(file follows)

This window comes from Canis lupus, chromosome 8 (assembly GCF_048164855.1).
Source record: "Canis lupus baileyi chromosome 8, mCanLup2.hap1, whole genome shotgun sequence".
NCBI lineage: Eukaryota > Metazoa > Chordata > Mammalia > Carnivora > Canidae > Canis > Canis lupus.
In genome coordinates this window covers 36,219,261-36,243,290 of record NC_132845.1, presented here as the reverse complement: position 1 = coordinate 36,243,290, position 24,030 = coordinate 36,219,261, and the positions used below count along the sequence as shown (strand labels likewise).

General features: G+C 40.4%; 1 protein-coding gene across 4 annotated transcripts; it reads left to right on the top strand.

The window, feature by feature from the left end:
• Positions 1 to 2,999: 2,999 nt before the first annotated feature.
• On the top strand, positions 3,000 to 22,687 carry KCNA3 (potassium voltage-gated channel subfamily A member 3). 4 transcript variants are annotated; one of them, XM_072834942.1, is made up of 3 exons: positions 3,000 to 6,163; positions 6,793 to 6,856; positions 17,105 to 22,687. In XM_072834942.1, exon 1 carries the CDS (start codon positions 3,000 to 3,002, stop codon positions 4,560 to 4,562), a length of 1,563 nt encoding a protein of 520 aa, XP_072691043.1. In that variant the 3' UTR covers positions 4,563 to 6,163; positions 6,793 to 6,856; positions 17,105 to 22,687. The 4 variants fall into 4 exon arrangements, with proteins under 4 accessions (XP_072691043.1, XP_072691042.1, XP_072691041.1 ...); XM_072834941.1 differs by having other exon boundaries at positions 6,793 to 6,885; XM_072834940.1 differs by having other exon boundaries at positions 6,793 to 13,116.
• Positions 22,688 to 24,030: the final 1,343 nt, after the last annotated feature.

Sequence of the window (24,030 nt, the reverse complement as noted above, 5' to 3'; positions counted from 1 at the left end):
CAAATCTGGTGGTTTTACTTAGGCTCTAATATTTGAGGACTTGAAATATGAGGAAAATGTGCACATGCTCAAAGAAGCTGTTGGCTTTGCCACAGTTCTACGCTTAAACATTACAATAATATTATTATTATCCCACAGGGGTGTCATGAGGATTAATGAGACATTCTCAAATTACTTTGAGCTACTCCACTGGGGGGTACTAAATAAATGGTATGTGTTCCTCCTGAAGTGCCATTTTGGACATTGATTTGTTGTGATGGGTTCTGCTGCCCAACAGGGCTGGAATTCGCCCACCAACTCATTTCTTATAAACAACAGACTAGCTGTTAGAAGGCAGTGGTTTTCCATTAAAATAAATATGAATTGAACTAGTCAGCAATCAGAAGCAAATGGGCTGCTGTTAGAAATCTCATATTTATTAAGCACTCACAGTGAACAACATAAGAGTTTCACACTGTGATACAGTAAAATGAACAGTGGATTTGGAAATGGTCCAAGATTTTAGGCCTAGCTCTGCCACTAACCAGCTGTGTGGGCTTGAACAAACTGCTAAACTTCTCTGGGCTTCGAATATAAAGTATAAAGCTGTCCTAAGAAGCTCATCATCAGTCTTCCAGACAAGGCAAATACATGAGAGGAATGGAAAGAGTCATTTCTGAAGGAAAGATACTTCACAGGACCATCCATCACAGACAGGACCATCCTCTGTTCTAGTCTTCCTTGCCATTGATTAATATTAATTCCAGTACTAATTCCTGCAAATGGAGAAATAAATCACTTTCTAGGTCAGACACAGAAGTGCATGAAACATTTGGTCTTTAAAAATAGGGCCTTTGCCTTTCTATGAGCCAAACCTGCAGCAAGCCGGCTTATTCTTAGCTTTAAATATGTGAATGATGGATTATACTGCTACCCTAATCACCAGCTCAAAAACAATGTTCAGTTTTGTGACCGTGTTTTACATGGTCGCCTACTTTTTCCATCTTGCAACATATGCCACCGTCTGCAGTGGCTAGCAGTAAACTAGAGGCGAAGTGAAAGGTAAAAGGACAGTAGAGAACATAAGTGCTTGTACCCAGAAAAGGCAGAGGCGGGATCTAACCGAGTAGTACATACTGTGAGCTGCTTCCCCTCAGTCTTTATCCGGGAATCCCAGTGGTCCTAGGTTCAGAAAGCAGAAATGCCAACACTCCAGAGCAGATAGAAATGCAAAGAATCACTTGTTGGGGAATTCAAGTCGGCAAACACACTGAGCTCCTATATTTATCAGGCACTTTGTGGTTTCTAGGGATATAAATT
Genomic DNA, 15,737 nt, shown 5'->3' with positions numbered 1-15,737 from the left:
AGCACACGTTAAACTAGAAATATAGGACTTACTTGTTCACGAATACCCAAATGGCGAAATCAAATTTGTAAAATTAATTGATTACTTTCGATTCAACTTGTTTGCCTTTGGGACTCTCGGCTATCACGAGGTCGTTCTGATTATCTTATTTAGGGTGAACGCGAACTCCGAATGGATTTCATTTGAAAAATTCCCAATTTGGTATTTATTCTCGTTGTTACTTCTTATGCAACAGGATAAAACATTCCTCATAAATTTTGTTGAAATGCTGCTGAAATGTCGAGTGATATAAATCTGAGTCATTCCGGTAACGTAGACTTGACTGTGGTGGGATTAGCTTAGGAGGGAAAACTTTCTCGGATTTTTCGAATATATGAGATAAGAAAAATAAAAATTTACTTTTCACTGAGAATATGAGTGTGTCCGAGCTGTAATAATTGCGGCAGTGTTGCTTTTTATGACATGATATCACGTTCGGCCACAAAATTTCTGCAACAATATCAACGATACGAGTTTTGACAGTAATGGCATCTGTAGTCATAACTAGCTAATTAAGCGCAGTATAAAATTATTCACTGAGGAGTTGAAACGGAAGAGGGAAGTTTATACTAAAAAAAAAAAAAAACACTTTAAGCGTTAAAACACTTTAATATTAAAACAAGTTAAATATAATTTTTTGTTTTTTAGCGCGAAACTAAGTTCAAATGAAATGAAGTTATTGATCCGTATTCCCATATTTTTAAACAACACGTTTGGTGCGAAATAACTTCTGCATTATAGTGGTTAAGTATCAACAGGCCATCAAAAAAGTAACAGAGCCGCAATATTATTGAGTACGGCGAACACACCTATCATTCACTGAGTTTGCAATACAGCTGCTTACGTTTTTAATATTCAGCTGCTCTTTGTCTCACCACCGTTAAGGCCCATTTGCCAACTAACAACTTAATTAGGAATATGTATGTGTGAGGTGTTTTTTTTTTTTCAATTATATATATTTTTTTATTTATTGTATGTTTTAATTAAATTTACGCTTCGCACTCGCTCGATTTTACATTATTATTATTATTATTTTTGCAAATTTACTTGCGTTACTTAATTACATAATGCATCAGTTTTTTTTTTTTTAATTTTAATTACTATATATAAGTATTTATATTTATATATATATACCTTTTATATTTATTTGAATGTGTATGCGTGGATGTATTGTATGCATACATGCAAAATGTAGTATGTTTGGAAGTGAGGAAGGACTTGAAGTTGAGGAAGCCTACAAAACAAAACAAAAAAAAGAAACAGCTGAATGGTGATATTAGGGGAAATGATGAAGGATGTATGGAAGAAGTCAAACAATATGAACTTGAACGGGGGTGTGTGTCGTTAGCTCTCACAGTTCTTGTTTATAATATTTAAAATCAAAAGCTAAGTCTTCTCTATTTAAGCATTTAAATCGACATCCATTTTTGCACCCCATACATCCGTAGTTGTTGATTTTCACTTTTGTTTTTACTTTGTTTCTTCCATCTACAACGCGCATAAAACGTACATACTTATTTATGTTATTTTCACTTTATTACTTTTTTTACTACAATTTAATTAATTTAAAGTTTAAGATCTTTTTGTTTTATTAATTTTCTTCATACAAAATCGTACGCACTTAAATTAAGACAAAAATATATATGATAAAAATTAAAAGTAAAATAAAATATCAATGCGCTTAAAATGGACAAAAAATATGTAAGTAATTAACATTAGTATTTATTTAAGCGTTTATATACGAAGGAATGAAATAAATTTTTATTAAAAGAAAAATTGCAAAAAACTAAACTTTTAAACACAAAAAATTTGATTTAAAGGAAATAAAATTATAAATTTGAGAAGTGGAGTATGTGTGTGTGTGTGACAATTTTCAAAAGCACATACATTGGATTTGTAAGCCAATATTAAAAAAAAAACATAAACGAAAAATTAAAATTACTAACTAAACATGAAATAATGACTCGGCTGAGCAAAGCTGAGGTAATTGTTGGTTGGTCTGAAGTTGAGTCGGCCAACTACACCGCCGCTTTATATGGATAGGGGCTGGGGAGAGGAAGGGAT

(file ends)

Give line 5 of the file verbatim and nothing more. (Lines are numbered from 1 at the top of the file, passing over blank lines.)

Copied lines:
General features: G+C 40.4%; 1 protein-coding gene across 4 annotated transcripts; it reads left to right on the top strand.